Earlier this year, I was a passenger on a very turbulent flight. The pilot announced that the aircraft could not fly over or around the thunderstorms, only through them. Expect a bumpy ride, he warned.
That ignoble flight felt a lot like the 2010 elections. Nauseating, terrifying, seemingly endless.
Ironically, the very people who want to dismantle government, primarily free-marketeering, far-right Republicans and tea partiers, are those running for government office. Their new shtick is that they are pledging to abide by term limits. That's convenient, because they can parachute in to office, destroy the village, so to speak, and then bug out—letting future officeholders repair the damage.
We know how that feels. President George W. Bush was constitutionally bound to term limits. And in eight years, he nearly destroyed this country. Where were the fiscal conservatives when he was mounting enormous national debt from cutting taxes for the wealthy and waging war in Iraq? They were calling the left traitors. And now these very conservative penny-pinchers are complaining about the current debt, much of which we inherited.
Granted, there are Democrats who need to be sent home. Passive seat-warmers, they serve no one. At the Indy, we wish we could find responsible Republicans to endorse, because we would do it. (We did endorse two this year.)
But inert Dems shouldn't be replaced by candidates who want to vandalize the government and hand over the spoils to private enterprise. We know how that feels. Corporate personhood has boosted no one but the companies and their shareholders. Some of our greatest environmental and financial disasters were brought to you by an unbridled, deregulated free market.
When my flight ended, a couple of people handed the attendant, who was sipping ginger ale, their white barf bags. I walked down the jetway on shaky legs, pale, my heart still pounding from the adrenaline. On Nov. 2, many of us will likely feel the same way. —Lisa Sorg
Board of Elections websites
Find your polling place.
Where can I find out about the candidates?
To vote straight party, fill in the oval for that party: Democrat, Republican or Libertarian.
However, remember that there are many nonpartisan races on the ballot, including all the state and local judicial races, soil and water conservation district supervisor, school board and the referenda: Orange County sales tax, Durham County street bonds and a statewide vote on whether ex-felons should be eligible to hold the office of sheriff.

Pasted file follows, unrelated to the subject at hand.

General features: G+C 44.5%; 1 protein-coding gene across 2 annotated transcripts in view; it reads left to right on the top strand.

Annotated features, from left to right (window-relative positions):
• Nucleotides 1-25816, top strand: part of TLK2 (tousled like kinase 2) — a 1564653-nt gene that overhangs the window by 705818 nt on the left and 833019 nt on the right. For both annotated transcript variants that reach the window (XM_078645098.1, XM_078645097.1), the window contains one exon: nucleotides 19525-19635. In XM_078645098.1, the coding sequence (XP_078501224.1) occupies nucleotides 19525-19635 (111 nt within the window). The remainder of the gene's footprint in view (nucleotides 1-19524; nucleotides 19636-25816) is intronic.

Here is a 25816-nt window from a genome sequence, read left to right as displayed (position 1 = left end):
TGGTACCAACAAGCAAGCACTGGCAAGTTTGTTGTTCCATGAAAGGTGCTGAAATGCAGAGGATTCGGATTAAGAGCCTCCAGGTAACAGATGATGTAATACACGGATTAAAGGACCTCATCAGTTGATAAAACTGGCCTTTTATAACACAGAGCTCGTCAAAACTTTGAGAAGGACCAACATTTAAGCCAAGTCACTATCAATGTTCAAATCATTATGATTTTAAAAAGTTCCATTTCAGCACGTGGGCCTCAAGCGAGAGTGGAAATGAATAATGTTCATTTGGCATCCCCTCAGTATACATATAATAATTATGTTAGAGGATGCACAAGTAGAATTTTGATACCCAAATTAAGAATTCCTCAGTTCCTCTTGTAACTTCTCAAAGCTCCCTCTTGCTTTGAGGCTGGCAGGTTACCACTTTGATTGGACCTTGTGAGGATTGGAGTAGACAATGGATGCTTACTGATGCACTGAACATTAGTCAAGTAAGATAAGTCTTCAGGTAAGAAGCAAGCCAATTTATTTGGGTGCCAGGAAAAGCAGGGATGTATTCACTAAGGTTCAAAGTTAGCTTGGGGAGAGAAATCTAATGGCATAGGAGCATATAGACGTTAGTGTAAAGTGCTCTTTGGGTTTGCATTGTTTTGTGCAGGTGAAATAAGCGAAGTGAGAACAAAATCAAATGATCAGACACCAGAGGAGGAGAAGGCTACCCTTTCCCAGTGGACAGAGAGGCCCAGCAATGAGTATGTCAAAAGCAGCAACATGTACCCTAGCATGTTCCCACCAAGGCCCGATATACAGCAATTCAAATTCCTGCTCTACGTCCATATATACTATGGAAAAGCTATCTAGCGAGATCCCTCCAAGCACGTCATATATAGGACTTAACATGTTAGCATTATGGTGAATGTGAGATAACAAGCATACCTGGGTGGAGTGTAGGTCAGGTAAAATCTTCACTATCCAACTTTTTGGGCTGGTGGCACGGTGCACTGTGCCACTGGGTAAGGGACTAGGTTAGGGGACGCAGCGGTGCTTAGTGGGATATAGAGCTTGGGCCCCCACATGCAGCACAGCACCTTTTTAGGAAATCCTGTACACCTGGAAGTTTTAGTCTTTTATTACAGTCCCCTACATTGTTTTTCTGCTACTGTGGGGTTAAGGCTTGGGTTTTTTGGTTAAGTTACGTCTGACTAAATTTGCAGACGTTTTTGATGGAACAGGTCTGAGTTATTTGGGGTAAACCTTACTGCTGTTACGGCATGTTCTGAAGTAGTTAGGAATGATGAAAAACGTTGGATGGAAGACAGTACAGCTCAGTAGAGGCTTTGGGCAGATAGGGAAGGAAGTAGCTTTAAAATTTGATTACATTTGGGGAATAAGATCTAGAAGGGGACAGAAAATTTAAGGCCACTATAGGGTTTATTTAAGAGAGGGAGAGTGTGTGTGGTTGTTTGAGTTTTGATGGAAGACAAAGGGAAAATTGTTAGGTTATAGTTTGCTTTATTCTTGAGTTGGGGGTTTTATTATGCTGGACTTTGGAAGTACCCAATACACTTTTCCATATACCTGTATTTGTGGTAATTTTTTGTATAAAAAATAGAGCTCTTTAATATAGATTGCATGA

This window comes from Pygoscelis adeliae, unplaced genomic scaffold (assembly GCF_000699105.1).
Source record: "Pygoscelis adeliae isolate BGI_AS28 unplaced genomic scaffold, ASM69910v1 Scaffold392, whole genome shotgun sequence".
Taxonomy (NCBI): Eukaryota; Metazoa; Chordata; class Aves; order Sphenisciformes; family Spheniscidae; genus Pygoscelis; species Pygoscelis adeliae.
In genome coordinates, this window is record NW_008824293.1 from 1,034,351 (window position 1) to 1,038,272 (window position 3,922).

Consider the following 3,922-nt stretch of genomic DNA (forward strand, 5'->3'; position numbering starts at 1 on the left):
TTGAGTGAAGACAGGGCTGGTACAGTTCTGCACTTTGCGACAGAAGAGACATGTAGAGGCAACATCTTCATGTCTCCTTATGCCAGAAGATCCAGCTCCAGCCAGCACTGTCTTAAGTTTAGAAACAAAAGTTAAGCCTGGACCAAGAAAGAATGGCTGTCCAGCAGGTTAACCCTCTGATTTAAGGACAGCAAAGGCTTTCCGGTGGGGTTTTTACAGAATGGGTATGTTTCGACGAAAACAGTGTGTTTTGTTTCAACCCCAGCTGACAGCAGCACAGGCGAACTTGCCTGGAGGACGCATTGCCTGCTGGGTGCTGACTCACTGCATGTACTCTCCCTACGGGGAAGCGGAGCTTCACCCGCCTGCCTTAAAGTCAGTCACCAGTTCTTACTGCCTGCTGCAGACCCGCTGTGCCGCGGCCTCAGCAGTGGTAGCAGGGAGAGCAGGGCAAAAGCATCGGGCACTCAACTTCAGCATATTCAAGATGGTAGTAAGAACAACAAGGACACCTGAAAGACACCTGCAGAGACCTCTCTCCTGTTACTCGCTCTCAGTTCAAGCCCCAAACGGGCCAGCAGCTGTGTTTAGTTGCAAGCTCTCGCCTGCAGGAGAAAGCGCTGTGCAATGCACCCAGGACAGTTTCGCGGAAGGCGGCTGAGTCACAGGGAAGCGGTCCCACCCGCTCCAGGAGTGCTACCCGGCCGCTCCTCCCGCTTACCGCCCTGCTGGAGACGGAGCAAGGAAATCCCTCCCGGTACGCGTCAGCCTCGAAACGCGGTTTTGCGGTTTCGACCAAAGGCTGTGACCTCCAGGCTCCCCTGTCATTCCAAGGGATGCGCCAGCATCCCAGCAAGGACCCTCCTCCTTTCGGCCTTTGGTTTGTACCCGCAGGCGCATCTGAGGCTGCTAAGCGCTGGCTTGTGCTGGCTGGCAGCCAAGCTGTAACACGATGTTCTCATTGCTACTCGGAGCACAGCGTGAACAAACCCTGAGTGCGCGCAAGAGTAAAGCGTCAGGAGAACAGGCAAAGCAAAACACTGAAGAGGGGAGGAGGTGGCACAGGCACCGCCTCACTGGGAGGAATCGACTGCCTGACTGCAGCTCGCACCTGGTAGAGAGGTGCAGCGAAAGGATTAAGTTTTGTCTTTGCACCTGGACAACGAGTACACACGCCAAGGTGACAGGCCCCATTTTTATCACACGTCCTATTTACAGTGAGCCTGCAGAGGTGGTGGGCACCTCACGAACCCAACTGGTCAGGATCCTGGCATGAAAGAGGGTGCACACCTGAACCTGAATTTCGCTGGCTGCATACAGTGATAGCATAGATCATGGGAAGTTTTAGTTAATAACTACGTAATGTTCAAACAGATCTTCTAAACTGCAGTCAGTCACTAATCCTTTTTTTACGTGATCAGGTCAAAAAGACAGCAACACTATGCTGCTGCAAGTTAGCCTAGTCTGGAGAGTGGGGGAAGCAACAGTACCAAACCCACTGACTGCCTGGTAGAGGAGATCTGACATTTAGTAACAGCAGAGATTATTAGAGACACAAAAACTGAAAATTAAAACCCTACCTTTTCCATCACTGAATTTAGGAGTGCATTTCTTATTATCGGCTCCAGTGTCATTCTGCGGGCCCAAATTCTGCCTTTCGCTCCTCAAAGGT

These races are not covered by straight-party voting, and you should vote for them in addition to the partisan races.
Voters in all counties will see this prompt on the ballot: Check "For" or "Against" for the following: "Constitutional amendment providing that no person convicted of a felony may serve as sheriff." This referendum was placed on the ballot by legislators after five convicted felons across the state ran in the May sheriff primaries.
That old saying about not letting a fox into the henhouse—well, it makes sense. Felons who have served their time and been released from their obligations to repay society might deserve a new start. But being elected to the office of sheriff is not a privilege to be afforded to just anyone. Sheriffs are role models, endowed with the public trust. Besides, felons can't carry firearms, and a sheriff's job isn't just to sit behind a desk. There are times—especially in more rural parts of our state—where the county's top lawmen also have to take to the streets. The public needs men and women who can do the whole job, not just part of it.
Our choice: "For"—the state should ban felons from serving as sheriff
Others who agree: N.C. Sheriffs' Association, N.C. Association of Chiefs of Police, N.C. Sheriff Police Alliance
Although some local governments have used Instant Runoff Voting (IRV), this year is the first time the method will be used in a statewide race.
Thirteen candidates are running for a N.C. Court of Appeals seat formerly held by Judge Jim Wynn. (President Barack Obama appointed Wynn to a federal judgeship earlier this year, leaving the seat vacant.)
How you vote: Essentially, you vote for your top three candidates, as if you were judging pies at the state fair: first, second and third. However, you can vote for fewer than three candidates—or pies—by leaving the second and third columns blank.
It's important to know your second and third choices don't count against your favorite; they are only considered if your first choice is not the clear majority winner.
How the ballots are tabulated: The candidate with the majority of first choices wins.
But if no candidate gets a majority of first choices, then this is what happens: The two candidates with the most first-choice votes go into an "instant runoff."
If your first choice is in the runoff, he or she gets your vote.
If your first choice is not in the runoff, your second and third choices are reviewed by election tabulators to see if one of them is in the runoff.
Your vote goes to the runoff candidate you ranked highest on your ballot.
Why are we doing this? Particularly in races with many candidates—in this case, 13—the votes are often so dispersed that it's difficult to determine who legitimately has the broadest support. With IRV, the winner will be the candidate who earned the most of voters' top three choices.